Leber congenital amaurosis (LCA) is the earliest and most severe retinal degeneration (RD), and the most common cause of incurable blindness diagnosed in children. It is occasionally the presenting symptom of multisystemic ciliopathies which diagnosis will require a specific care of patients. Nineteen LCA genes are currently identified and three of them account for both non-syndromic and syndromic forms of the disease. RD3 (LCA12) was implicated as a LCA gene based on the identification of homozygous truncating mutations in two LCA families despite the screening of large cohorts of patients. Here we provide a comprehensive survey of RD3 mutations and of their clinical expression through the screening of a cohort of 852 patients originating worldwide affected with LCA or early-onset and severe RD. We identified three RD3 mutations in seven unrelated consanguineous LCA families - i.e., a 2 bp deletion and two nonsense mutations – predicted to cause complete loss of function. Five families originating from the Southern Shores of the Mediterranean segregated a similar mutation (c.112C>T, p.R38*) suggesting that this change may have resulted from an ancient founder effect. Considering the low frequency of RD3 carriers, the recurrence risk for LCA in non-consanguineous unions is negligible for both heterozygote and homozygote RD3 individuals. The LCA12 phenotype in our patients is highly similar to those of patients with mutant photoreceptor-specific guanylate cyclase (GUCY2D/LCA1). This observation is consistent with the report of the role of RD3 in trafficking of GUCYs and gives further support to a common mechanism of photoreceptor degeneration in LCA12 and LCA1, i.e., inability to increase cytoplasmic cGMP concentration in outer segments and thus to recover the dark-state. Similar to LCA1, LCA12 patients have no extraocular symptoms despite complete inactivation of both RD3 alleles, supporting the view that extraocular investigations in LCA infants with RD3 mutations should be avoided.
Leber congenital amaurosis (LCA, MIM# 204000) is a group of retinal dystrophies, which represents the most common cause of blindness in childhood (10–18%) [1], [2]. This disease is responsible for blindness or profound visual deficiency at birth or in the first months of life. Visual outcome ranges from a severe stationary cone-rod disease with poor visual function (VA≤light perception; type I) to a progressive rod-cone dystrophy with measurable visual acuity in the first decade of life (20/200≤VA≤60/200; type II) [3]. Currently, 19 disease-causing genes have been mapped and/or identified that account for 65–70% of the cases in ethnically mixed populations [1], [2]: GUCY2D (LCA1) [4], RPE65 (LCA2) [5], SPATA7 (LCA3) [6], AIPL1 (LCA4) [7], LCA5 (LCA5) [8], RPGRIP1 (LCA6) [9], [10], CRX (LCA7) [11], [12], CRB1 (LCA8) [13], NMNAT1 (LCA9) [14][18], CEP290 (LCA10) [19], IMPDH1 (LCA11) [20], RD3 (LCA12) [21], RDH12 (LCA13) [22], [23], LRAT (LCA14) [24], TULP1 (LCA15) [25], KCNJ13 (LCA16) [26], IQCB1 [27], [28] and MERTK [29]. Typically, LCA is an autosomal recessive condition. Yet, some rare LCA cases have been ascribed to dominant CRX [11], [30][31] and IMPDH1 mutations [20].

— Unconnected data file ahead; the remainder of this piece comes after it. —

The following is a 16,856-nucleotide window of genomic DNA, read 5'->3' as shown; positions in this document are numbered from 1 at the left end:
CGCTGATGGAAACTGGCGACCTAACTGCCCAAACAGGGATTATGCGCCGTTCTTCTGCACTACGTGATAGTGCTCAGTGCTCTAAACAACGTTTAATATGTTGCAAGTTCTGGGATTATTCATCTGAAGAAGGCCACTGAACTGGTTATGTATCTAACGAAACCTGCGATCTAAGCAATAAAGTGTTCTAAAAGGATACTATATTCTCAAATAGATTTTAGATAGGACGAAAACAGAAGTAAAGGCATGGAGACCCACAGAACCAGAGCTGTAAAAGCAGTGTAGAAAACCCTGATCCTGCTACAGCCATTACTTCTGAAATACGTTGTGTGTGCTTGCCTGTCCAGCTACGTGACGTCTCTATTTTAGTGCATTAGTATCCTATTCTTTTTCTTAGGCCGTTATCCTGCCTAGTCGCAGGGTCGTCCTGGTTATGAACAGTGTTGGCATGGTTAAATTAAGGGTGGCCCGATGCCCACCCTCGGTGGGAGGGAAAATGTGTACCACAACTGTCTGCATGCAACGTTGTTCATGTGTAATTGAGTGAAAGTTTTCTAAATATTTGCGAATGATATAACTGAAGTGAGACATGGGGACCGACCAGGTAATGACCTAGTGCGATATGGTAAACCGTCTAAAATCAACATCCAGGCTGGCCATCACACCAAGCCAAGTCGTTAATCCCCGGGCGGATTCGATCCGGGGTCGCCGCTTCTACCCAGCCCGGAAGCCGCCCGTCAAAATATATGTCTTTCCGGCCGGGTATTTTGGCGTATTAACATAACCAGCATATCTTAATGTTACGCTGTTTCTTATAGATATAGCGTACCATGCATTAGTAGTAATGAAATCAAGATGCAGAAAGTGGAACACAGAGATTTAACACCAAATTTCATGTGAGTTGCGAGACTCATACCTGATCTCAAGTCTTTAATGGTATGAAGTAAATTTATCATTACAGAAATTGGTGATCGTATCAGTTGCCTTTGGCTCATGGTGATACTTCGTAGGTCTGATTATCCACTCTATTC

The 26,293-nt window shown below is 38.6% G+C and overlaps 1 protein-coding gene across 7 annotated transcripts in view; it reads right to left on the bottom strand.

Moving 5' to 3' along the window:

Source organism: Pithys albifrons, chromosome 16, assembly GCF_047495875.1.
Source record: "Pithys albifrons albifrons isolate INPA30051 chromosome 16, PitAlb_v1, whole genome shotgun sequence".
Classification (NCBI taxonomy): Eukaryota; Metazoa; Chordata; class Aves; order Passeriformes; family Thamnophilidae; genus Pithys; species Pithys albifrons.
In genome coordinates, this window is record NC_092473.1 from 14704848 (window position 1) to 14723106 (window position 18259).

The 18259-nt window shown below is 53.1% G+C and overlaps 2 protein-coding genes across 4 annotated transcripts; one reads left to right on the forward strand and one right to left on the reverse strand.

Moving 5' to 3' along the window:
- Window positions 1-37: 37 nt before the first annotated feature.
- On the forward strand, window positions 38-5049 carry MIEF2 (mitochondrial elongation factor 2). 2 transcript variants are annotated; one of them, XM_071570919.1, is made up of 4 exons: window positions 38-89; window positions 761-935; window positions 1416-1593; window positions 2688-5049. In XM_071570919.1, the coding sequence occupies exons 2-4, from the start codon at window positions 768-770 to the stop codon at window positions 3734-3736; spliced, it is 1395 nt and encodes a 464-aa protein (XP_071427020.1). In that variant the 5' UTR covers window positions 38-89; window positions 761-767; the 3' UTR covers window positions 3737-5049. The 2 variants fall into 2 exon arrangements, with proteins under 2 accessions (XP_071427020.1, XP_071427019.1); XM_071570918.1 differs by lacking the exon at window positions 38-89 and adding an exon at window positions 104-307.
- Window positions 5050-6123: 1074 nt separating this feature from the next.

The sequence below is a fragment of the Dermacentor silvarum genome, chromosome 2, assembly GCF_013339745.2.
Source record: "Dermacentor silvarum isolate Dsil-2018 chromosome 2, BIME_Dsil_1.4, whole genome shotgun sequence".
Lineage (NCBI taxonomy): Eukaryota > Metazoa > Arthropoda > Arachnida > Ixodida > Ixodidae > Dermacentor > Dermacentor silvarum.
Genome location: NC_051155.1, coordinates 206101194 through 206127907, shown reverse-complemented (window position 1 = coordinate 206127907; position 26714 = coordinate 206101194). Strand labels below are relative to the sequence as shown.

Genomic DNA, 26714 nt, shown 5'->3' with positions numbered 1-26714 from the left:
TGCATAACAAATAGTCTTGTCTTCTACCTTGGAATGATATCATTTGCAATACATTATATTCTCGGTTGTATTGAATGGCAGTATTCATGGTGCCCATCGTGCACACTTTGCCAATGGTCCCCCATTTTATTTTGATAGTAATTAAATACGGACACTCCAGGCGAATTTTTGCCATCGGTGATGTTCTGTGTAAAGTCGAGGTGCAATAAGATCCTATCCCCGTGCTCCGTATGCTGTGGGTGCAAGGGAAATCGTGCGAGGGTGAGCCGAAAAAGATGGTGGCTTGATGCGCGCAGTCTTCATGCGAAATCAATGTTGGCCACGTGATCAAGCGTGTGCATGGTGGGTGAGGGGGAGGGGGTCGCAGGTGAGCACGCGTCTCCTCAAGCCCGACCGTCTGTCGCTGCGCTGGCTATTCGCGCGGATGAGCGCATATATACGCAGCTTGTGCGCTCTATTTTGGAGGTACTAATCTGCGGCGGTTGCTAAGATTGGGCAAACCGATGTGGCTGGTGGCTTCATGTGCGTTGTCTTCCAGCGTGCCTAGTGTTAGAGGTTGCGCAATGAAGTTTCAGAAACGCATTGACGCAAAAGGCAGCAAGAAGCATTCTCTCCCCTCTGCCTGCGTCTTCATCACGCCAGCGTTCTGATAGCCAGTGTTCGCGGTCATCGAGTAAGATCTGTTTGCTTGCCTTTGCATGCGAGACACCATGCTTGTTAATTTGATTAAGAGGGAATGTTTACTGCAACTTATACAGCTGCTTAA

The implication of LCA genes in retinal dystrophies of later-onset is not uncommon (GUCY2D, RPE65, CRB1, TULP1, CRX, RPGRIP1, AIPL1) [1], [2]. Though less frequently, LCA genes may be involved in severe and sometimes embryonically lethal multisystemic conditions affecting the central nervous system, kidneys, bones and/or the heart in addition to the retina (CEP290, IQCB1) [32][33].